Finding our new, old road to God | Bellevue First Congregational Church, Bellevue, WA
A week ago the choir sang the Bluegrass Mass. It was far and above the most delightful choir experience I have ever have. I’ve had a lot of great choir experiences — Handel’s Messiah for 1000 people, Seattle Symphony concerts at Beneroya, Orff’s Carmina Burana with the Issaquah Chorale. But the Bluegrass Mass topped them all! I felt like a kid at Christmas each time we’ve gotten to sing it. For the first performance I showed up an hour early! — me! just because I couldn’t think of anything better to do than listen to the musicians and be ready to jump on stage.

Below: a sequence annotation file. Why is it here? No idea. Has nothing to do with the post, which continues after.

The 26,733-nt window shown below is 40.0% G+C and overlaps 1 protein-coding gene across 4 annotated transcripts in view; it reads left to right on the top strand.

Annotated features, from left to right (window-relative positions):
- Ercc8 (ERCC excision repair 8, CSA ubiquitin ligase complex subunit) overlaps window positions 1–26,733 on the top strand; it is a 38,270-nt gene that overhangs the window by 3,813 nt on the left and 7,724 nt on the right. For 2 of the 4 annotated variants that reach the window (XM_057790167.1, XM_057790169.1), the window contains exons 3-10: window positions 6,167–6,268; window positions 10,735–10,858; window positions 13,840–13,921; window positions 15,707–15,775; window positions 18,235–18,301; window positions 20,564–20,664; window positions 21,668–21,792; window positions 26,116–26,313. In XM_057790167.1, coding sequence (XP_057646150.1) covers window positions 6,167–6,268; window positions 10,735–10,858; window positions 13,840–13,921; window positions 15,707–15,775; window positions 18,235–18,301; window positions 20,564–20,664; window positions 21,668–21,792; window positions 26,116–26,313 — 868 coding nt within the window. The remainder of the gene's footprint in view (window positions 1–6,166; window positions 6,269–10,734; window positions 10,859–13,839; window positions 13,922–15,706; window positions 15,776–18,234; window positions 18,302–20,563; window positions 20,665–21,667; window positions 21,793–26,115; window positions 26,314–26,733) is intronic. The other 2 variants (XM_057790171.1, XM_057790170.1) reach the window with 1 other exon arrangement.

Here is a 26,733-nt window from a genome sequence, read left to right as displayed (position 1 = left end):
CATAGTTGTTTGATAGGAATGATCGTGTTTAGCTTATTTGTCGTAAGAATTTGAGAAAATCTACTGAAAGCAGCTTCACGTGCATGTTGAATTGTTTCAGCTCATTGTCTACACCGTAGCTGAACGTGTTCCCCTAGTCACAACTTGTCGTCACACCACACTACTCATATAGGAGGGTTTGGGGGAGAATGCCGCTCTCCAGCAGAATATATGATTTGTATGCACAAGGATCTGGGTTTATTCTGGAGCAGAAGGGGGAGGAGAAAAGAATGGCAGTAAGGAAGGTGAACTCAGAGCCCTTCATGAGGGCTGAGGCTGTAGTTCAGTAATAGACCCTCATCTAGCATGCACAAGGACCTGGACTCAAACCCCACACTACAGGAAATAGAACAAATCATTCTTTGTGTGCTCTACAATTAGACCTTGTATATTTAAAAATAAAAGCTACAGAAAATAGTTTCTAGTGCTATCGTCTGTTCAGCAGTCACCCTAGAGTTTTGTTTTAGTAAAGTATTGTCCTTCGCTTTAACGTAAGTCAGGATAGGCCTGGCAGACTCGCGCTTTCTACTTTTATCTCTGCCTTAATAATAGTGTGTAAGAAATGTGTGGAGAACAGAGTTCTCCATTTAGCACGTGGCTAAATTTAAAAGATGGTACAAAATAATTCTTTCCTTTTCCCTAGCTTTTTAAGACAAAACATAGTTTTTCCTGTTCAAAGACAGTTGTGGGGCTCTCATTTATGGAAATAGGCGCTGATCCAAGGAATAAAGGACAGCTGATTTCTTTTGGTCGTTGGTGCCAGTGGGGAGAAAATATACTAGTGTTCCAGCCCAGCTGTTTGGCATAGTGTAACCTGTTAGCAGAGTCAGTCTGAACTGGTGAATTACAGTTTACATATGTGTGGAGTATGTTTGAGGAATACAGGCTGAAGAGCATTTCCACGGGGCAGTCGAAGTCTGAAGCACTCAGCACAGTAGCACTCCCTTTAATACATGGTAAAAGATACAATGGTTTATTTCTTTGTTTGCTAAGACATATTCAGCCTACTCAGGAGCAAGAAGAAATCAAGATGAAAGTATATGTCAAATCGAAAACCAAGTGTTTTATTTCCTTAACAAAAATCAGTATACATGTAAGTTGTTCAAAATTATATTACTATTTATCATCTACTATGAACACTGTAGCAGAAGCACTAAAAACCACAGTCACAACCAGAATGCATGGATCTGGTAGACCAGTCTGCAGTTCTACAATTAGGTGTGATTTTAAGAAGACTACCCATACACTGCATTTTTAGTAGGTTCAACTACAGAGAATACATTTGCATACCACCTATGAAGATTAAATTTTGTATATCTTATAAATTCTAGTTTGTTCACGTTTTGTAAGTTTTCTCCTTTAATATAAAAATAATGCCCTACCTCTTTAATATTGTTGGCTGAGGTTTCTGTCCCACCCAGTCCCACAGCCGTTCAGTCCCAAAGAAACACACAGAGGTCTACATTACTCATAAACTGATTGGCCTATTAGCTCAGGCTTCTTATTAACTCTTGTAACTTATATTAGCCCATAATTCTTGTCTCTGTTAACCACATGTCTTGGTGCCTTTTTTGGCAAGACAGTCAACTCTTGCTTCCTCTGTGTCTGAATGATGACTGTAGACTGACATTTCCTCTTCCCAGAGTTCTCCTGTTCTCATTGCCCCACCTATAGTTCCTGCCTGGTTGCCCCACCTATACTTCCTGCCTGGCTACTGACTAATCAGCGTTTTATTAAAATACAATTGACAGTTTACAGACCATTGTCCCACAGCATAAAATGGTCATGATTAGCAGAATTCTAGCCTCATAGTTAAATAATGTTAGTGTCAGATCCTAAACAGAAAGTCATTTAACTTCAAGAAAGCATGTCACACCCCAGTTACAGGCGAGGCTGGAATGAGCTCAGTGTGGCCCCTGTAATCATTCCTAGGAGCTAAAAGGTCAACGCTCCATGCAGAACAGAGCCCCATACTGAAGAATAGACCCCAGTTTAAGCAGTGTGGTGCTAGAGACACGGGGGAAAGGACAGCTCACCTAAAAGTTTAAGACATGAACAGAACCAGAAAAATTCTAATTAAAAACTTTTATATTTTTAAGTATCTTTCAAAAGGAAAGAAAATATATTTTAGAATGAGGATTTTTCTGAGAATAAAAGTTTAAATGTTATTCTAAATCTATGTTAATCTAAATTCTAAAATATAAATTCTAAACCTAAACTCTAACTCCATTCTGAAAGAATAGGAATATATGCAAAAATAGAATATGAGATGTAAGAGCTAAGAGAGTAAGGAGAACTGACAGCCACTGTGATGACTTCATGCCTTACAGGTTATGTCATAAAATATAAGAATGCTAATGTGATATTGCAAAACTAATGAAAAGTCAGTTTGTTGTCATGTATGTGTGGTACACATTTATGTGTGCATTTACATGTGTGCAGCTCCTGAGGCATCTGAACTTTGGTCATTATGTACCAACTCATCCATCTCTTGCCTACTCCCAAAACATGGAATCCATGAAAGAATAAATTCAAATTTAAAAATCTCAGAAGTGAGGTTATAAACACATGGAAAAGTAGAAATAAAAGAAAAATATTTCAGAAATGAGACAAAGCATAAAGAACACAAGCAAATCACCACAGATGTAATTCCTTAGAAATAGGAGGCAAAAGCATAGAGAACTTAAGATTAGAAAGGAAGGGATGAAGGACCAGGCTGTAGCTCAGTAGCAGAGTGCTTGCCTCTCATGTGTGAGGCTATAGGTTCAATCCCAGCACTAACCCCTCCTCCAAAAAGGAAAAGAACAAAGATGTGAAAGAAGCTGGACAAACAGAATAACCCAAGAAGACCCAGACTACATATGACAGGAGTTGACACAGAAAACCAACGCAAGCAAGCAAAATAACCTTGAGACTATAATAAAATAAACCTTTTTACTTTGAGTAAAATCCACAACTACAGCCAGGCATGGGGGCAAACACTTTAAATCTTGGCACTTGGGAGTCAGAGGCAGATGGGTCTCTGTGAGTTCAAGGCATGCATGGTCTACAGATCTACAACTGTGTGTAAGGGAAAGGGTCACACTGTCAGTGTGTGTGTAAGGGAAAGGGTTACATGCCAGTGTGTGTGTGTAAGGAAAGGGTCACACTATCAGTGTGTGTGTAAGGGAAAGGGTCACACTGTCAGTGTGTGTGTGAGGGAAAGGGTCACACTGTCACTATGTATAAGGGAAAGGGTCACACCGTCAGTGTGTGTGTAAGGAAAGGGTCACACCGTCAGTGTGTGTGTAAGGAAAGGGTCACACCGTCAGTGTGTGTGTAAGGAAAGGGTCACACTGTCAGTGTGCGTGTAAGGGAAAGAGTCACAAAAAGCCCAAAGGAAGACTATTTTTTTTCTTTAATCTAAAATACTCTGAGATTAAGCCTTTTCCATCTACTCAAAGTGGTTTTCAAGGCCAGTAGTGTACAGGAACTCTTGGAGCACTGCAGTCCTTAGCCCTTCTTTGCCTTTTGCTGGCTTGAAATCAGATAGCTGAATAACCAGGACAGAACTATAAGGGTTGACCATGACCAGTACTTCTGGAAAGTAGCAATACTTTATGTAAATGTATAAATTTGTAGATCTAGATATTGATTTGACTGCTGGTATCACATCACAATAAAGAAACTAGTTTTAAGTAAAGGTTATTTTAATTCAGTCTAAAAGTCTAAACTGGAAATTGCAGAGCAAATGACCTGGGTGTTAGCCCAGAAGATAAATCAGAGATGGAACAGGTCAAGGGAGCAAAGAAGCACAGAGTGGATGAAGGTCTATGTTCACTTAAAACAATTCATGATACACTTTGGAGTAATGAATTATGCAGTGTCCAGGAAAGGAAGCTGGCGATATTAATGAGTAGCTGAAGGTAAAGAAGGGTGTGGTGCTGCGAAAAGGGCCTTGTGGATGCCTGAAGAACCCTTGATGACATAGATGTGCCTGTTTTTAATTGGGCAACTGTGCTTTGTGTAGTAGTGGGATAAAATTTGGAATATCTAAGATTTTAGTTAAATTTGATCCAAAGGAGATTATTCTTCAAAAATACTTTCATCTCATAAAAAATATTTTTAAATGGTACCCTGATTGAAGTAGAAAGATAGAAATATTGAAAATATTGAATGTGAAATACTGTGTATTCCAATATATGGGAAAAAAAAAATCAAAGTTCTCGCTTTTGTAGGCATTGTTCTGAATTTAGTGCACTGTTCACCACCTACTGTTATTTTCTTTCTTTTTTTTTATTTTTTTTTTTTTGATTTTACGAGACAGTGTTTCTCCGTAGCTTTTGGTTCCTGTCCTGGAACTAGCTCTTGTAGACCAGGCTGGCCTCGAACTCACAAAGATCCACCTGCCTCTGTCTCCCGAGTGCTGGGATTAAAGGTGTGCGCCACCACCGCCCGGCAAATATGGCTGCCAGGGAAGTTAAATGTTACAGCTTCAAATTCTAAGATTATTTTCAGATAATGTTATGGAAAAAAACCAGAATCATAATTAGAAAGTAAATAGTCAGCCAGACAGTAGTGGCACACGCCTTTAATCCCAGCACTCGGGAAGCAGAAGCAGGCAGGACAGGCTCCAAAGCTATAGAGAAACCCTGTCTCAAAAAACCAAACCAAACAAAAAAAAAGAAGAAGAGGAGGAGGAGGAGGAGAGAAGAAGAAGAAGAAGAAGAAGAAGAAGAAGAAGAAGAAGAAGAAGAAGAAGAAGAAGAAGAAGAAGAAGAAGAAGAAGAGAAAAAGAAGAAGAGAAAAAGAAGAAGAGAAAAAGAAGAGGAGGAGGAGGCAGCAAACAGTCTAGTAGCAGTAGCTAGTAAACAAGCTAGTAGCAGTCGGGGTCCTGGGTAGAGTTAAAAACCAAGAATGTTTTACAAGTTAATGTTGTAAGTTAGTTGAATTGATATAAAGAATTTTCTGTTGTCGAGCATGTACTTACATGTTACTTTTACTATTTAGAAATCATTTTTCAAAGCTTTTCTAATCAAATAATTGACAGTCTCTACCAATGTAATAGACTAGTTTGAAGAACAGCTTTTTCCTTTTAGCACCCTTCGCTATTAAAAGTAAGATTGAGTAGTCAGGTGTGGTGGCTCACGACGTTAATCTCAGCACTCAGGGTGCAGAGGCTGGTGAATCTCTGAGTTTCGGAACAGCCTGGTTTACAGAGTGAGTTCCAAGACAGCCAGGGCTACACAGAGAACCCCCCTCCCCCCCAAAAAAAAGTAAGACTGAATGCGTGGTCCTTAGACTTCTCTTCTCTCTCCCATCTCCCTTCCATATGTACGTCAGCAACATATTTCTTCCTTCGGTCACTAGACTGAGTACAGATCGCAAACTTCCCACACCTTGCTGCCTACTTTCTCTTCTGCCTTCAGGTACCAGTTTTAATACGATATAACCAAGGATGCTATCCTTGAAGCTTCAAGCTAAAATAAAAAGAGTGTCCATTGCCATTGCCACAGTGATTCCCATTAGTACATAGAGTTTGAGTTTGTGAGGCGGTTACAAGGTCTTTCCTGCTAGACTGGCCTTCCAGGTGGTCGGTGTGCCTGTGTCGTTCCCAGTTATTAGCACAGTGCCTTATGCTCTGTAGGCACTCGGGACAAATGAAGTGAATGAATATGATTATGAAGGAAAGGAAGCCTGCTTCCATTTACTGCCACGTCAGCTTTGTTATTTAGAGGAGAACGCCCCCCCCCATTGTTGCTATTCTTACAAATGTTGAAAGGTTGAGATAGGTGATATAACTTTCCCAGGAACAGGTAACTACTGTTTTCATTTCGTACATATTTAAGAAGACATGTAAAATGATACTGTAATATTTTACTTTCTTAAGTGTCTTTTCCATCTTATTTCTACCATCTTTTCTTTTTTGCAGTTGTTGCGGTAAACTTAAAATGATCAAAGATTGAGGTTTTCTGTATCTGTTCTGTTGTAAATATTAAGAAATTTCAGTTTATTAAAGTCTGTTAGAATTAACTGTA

The thing that made this work stand out was the complexity. The Bluegrass Mass pushed the envelope of rhythms and notes to the very edge of my ability. It felt like a test — a final exam — that our choir passed with 102%.
That type of joy through fulfillment is addressed by Aristotle in The Nicomachean Ethics, edited and composed by Nicomachus, Aristotle’s son and student. According to the professor of the Great Courses Meaning of Life lectures, Dr. Jay Garfield of Smith College,
The goal is Eudaimonia — often translated as happiness but actually means to live well, flourishing — a globally successful life to be proud of at the end of days.
and in short:
Why do we do anything — what is the highest good that all of our good work is aimed at? Aristotle argues that the collective good is always better than the individual good. Politics (community living) is the domain that orders and governs all arts and sciences, so it is the master science.